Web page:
WomenWORDS MATTER
A journey of transformation







VOLUNTAD: /bolunˈtad/ feminine noun
Human ability to freely decide what is desired and what is not: 
Desire or intention, or thing that is desired: “they want everything done according to their will; they presented themself there by their own will; we must respect their will.”

  Have you noticed this word, voluntad, prominently featured on the home page of the Street’s Hope website for the last several months? What does this word mean? How is this word connected to the work we do?  How is this word connected to our thinking about human trafficking?  

If you have followed Street’s Hope or other anti-trafficking organizations over time, you might wonder why people with lived experience are sometimes referred to as “victims” and sometimes as “survivors.”  In fact, the organizational evolution of Street’s Hope can be traced through some of the language used to describe our clients and our services. 

Here are definitions of words used by Street’s Hope and others to describe aspects of the experience of human trafficking: 

VICTIM: /ˈviktəm/ noun 
a person harmed, injured, or killed as a result of a crime, accident, or other event or action.
synonyms:
sufferer, injured party, casualty, injured person, wounded person, loser

DIGNITY/ˈdiɡ nədē/noun
the state or quality of being worthy of honor or respect.

SAVE/sāv/verb
keep safe or rescue (someone or something) from harm or danger.synonyms:
rescue, free, liberate, deliver, extricate, salvage, retrieve, reclaim

  RES·CUE/ˈreskyo͞o/verb
save (someone) from a dangerous or distressing situation. synonyms: save, save from danger, save the life of, come to the aid of, set free, free, release, liberate, extricate,, deliver, redeem, emancipate, 

  RE·STORE/rəˈstôr/verb bring back;synonyms: reinstate, put back, replace, bring back, rehabilitate

ESCAPE/əˈskāp/ verb
break free from confinement or control.

  The services offered at Street’s Hope from 2007 forward were meant to “restore women to a place of dignity,” implying that the state of being worthy had somehow been lost.  To some, Street’s Hope’s use of this language seemed to imply that clients were victims who needed the intervention of others to make them worthy of honor or respect; that they needed to be saved, perhaps from themselves, through a rehabilitative process.

  Notice that the words rescue, save and restore are all verbs used to describe acts that someone does on behalf of another. How do you feel about this idea that our clients are people who have been saved or rescued from a state of unworthiness? 

  For many years the mission statement of Street’s Hope said we served “adult women escaping the commercial sex industry.”  The ideas above seem contrary to the idea of escape, which implies an act of breaking free from confinement or control. 

  Surely the act of “escaping” requires will, strength and a belief in one’s own dignity that drives one to seek a different condition.  Surely the act of escape is an act of survival. Is escape enough to guarantee survival? And what comes after?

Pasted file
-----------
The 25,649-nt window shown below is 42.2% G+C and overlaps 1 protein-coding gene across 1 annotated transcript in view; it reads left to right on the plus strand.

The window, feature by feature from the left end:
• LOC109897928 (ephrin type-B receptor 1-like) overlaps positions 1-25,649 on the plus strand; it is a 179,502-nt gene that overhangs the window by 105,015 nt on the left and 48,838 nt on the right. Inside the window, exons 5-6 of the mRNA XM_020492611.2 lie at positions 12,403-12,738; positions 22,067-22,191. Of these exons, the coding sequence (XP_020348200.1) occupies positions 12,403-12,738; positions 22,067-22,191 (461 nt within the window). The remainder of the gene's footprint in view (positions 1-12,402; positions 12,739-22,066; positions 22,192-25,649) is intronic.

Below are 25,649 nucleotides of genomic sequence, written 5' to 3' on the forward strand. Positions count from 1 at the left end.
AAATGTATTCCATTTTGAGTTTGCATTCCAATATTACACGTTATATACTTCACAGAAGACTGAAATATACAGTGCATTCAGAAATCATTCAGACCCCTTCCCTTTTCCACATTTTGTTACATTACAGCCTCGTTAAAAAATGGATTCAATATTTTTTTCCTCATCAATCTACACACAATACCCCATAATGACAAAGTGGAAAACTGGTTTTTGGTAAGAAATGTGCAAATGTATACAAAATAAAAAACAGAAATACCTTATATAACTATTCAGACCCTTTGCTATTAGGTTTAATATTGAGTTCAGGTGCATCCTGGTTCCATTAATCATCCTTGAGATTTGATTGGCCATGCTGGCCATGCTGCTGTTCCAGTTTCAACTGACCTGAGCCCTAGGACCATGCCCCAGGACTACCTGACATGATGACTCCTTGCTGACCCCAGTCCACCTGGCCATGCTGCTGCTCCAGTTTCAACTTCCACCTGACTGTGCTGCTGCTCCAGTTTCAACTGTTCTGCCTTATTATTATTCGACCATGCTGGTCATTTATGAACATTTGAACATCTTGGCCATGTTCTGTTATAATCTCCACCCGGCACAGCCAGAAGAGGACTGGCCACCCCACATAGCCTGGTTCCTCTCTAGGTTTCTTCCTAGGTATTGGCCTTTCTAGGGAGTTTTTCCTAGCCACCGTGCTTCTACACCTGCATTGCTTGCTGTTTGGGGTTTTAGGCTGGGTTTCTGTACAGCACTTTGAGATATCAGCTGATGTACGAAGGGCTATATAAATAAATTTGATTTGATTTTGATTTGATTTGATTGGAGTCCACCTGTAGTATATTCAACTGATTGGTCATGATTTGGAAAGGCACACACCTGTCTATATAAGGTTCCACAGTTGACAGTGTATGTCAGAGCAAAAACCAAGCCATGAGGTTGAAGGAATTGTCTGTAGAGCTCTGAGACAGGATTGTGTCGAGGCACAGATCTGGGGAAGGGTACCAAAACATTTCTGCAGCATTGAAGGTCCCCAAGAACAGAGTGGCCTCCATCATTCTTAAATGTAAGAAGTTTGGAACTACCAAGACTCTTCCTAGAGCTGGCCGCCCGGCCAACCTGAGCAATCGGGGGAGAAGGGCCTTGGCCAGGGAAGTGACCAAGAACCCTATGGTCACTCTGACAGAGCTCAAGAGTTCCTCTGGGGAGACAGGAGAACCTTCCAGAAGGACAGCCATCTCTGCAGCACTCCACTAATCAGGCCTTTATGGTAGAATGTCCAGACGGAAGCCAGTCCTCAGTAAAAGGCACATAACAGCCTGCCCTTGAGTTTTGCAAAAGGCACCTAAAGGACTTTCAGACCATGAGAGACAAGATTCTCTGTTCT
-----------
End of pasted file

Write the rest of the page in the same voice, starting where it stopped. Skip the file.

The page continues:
In the use of the words, concepts, and values connected to restore and escape, it seems as though Street’s Hope was unclear about whether clients were passive recipients of needed services, or individuals with agency, active determiners of a future free from trafficking.  Could they be both? 

SURVIVOR: /sərˈvīvər/ noun: survivor plural noun: survivors
a person who survives.

SUR·VI·VOR·SHIP/sərˈvīvərˌSHip/
the state or condition of being a survivor; survival.

  In 2017, we recognized that using these words reflected a conflict and therefore a mixed message about our values. As a first step to clarity, we stopped using the word “escaping.”  This marked a recognition that the concept of escape did not adequately or wholly describe how a person is freed from exploitation and human trafficking. 

  With these changes, we sought the input and voices of survivors as we made decisions about the organization’s mission and our program. We recognize the obligation to serve all people who have experienced any form of human trafficking, with the understanding that this organization should not go forward without the direct involvement of survivors, in capacities they choose. 

  Early in 2018 we made a change to our mission statement, choosing to simply name who we served – people experiencing the effects of exploitation and human trafficking.  This change in words and values caused a change in the services offered and how they are delivered. We shifted to practices based on harm reduction, an evidence-based approach that supports client choice, while increasing safety and accountability. 

  In leaving behind some words and concepts, we focus on others. We focus on safety, survivorship, choice, agency, resilience, empowerment and inherent dignity.  How do we connect these words and ideas to the services we provide to empower survivors? How can we stay present with them, always learning from them, as they experience their survivorship? And is it enough to survive, to be still standing, to exist in the state or condition of survival?  Or does there need to be more? 

If you read the definition of voluntad closely, you see that it describes an ability.  This ability is what we are focused on, going forward.  See next month’s newsletter for more…